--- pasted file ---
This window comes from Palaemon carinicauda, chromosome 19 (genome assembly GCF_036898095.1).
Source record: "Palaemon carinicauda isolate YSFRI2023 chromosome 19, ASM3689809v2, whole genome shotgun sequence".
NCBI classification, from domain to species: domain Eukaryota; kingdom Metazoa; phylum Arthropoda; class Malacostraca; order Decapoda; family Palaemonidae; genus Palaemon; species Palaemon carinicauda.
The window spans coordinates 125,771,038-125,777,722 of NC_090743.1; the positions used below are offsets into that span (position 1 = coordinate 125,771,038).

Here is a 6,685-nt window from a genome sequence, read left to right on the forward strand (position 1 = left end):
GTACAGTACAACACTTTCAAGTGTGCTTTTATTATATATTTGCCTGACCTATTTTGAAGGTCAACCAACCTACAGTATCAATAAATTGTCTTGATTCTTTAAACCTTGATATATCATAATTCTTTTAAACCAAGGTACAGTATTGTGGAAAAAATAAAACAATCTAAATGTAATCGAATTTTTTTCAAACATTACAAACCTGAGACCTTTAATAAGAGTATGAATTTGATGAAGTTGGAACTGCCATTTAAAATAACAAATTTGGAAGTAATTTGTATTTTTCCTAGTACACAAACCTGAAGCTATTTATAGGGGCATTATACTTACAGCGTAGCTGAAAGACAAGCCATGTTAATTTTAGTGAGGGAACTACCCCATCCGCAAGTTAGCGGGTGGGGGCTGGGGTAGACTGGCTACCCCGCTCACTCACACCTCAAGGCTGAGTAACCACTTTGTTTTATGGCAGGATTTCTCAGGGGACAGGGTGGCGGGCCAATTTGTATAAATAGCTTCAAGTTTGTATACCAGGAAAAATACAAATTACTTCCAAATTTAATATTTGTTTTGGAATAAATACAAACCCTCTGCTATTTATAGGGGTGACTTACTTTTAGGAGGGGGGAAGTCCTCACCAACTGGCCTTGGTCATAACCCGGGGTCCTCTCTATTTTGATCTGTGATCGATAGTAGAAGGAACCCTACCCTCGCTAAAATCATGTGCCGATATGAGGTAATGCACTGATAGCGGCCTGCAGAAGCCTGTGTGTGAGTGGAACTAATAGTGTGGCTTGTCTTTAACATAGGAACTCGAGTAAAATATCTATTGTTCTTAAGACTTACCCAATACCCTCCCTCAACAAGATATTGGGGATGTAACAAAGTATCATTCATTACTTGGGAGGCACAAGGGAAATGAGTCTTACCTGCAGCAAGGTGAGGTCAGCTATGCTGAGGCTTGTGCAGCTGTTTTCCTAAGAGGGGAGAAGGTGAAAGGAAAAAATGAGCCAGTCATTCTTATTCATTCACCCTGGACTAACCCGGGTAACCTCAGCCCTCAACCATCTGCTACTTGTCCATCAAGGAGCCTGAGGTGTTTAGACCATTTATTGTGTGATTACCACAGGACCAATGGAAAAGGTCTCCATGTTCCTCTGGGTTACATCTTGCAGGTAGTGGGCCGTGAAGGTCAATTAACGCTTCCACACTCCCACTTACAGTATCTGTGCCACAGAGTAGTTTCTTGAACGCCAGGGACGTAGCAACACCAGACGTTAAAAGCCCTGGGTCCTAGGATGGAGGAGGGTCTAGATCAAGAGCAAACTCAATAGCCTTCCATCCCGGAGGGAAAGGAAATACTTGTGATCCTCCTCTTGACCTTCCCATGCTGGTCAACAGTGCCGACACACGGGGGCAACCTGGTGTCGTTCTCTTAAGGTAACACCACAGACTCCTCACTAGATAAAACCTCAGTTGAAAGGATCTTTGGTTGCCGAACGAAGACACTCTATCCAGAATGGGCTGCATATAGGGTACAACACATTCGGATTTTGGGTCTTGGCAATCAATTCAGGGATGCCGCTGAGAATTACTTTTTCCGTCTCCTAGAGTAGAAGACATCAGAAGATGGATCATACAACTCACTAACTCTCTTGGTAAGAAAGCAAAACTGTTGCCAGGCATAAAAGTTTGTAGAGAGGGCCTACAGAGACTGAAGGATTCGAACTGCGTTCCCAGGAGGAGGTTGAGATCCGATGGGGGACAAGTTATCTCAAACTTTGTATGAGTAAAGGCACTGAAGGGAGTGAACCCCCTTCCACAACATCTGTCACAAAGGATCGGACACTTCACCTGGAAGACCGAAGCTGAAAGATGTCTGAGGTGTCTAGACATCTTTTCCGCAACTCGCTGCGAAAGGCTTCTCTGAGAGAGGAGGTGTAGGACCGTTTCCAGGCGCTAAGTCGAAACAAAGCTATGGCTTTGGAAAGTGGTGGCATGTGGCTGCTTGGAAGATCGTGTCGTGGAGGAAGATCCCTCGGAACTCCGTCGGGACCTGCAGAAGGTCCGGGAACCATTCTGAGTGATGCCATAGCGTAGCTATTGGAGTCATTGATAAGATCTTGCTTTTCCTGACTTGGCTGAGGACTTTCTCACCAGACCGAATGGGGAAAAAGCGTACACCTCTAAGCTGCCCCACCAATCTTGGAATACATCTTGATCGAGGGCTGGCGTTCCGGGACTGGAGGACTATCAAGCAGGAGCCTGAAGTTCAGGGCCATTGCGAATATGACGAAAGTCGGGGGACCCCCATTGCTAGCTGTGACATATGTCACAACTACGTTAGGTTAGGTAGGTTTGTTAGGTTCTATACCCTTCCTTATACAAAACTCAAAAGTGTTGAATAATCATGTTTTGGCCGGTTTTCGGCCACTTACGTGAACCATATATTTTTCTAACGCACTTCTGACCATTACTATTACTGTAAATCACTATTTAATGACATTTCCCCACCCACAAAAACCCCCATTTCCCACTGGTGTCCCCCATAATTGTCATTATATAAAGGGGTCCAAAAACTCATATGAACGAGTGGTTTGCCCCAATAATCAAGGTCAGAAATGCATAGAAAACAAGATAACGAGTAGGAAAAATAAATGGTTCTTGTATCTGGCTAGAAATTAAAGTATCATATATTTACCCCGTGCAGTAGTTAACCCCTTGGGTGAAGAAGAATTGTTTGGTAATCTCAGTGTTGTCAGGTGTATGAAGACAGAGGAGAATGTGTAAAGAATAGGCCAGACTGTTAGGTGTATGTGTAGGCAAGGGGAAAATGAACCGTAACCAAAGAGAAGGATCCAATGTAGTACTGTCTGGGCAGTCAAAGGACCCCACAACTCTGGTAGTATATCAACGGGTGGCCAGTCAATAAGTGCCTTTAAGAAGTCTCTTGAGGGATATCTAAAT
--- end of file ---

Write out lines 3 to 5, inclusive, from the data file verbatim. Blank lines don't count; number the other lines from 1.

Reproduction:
NCBI classification, from domain to species: domain Eukaryota; kingdom Metazoa; phylum Arthropoda; class Malacostraca; order Decapoda; family Palaemonidae; genus Palaemon; species Palaemon carinicauda.
The window spans coordinates 125,771,038-125,777,722 of NC_090743.1; the positions used below are offsets into that span (position 1 = coordinate 125,771,038).

Here is a 6,685-nt window from a genome sequence, read left to right on the forward strand (position 1 = left end):